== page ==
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Lenten Devotional — Week 2

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The Second Week in Lent

Sunday | March 13

Matthew 25 Spotlight  |  Singing the vision
In 2020, Phillip Morgan, director of music at Central Presbyterian Church in Louisville, had a question for the Rev. Dr. David Gambrell. Morgan asked the associate for worship in the Presbyterian Mission Agency’s Office of Theology and Worship if he had ever considered writing a Matthew 25 hymn. The question prompted Gambrell to write the hymn, “Jesus Be With Us,” and send it to Morgan for his feedback. “The following day,” Gambrell said, “to my surprise and delight, Phillip sent back a beautiful recording.”

The words of the refrain for the hymn are based on Matthew 1:23, “and they shall name him Emmanuel, which means, ‘God is with us,’” and Jesus’ closing words in Matthew 28:20, “I am with you always, to the end of the age.”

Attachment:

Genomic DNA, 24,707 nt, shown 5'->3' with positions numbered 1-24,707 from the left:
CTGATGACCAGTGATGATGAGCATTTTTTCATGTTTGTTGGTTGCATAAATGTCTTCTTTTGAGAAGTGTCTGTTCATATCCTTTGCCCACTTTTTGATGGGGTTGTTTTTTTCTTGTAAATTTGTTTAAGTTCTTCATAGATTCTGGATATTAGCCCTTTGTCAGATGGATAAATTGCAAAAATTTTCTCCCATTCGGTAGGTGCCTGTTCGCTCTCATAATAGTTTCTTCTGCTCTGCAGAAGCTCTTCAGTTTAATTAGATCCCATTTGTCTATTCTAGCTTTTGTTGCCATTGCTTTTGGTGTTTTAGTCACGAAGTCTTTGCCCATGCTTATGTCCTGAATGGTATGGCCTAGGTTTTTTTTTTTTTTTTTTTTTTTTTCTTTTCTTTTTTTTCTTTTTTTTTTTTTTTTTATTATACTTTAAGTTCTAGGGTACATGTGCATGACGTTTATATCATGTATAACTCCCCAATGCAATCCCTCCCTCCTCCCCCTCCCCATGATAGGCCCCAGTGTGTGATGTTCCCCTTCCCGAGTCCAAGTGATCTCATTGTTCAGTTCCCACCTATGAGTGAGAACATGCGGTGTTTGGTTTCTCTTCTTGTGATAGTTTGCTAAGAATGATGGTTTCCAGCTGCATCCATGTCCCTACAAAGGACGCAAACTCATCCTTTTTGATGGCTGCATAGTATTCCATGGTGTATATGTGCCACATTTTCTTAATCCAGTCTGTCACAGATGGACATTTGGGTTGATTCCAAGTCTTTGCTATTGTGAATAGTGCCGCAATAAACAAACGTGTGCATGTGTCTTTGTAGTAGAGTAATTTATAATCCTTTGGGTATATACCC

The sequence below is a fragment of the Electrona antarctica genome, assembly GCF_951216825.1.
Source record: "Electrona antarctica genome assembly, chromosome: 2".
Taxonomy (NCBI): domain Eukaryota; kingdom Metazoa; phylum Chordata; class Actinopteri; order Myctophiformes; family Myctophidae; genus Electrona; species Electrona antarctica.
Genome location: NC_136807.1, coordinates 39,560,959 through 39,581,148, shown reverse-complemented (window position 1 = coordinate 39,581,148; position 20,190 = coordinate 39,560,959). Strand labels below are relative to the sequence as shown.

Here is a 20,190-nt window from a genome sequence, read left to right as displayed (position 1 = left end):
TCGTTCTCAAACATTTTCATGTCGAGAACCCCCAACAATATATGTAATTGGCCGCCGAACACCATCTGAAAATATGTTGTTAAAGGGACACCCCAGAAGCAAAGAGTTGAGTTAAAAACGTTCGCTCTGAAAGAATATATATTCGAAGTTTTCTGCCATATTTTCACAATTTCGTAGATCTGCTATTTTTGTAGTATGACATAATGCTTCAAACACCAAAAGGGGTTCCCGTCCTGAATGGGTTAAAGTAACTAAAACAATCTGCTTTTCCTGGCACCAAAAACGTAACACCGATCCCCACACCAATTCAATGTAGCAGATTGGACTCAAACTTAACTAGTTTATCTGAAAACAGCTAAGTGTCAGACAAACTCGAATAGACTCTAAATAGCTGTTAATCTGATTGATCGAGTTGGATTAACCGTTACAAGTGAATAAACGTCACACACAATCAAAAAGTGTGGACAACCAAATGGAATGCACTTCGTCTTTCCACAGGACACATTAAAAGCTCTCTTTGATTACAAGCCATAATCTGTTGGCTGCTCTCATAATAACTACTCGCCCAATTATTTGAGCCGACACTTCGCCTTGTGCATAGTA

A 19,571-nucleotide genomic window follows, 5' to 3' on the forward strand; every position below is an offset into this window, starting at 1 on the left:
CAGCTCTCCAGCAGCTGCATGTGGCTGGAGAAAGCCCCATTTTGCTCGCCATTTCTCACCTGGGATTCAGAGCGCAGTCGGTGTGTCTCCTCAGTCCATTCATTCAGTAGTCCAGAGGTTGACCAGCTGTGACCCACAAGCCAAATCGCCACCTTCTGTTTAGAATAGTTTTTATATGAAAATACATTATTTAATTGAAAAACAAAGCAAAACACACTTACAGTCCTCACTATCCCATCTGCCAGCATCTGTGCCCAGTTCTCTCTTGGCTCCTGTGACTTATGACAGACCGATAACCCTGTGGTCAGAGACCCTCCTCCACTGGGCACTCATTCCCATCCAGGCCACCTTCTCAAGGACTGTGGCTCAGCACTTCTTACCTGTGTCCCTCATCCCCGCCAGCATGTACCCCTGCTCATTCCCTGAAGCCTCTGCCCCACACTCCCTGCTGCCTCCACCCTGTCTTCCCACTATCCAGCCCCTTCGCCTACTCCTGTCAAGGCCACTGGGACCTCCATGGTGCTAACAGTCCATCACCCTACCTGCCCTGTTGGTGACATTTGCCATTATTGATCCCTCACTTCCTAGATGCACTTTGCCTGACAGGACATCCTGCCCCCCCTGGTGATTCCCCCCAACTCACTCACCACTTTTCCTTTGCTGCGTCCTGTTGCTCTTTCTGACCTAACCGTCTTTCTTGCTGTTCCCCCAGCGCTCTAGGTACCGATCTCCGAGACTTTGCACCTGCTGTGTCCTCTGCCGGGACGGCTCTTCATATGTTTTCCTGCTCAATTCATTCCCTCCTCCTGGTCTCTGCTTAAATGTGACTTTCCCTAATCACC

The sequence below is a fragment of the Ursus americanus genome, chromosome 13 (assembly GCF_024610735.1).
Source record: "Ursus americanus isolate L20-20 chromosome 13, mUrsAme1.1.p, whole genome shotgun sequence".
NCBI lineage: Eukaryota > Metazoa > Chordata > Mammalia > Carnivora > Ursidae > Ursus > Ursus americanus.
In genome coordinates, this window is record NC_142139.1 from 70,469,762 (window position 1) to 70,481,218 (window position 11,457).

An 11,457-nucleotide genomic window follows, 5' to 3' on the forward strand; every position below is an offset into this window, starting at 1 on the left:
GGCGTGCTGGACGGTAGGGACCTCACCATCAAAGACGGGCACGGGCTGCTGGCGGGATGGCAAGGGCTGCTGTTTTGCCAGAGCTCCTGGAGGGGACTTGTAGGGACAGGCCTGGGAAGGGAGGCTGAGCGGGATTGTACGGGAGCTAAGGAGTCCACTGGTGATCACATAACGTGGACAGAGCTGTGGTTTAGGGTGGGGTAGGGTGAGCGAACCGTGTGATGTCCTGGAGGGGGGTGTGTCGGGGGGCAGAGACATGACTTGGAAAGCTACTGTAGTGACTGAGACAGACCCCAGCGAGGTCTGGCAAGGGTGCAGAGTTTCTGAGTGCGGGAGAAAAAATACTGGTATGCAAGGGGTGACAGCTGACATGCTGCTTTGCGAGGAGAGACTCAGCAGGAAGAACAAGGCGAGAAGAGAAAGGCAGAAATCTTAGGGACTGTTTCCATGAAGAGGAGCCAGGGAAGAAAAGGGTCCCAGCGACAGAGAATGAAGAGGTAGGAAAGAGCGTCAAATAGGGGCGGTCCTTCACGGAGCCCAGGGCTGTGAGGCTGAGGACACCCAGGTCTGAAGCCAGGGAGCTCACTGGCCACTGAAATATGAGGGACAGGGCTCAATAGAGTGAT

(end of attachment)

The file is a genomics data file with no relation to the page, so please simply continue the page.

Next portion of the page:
Gambrell said he wrote the hymn in a gospel style because he wanted Presbyterians to remember that the three areas of ministry focus set forth by the Matthew 25 invitation — building congregational vitality, eradicating systemic poverty and dismantling structural racism — are “gospel work. It’s how we proclaim and respond to the Good News of Jesus Christ.

“My prayer is that the hymn will help congregations and mid councils keep singing the Matthew 25 vision as they worship and work in the world,” said Gambrell.

As we begin the second week in Lent, pondering Jesus’ words about a thirsting world and how we can offer relief, take time to listen to the hymn. Use it daily as part of your devotional time, and share it with others.

When was the last time you felt real thirst? How sweet did that water taste when you finally received a drink? What other thirsts leave our souls parched?


For I was thirsty, and you gave me something to drink – Matthew 25:35


Monday | March 14

But whenever you pray, go into your room and shut the door and pray to your Father who is in secret; and your Father who sees in secret will reward you. — Matthew 6:6  

Weekly Spiritual Practice: Centering prayer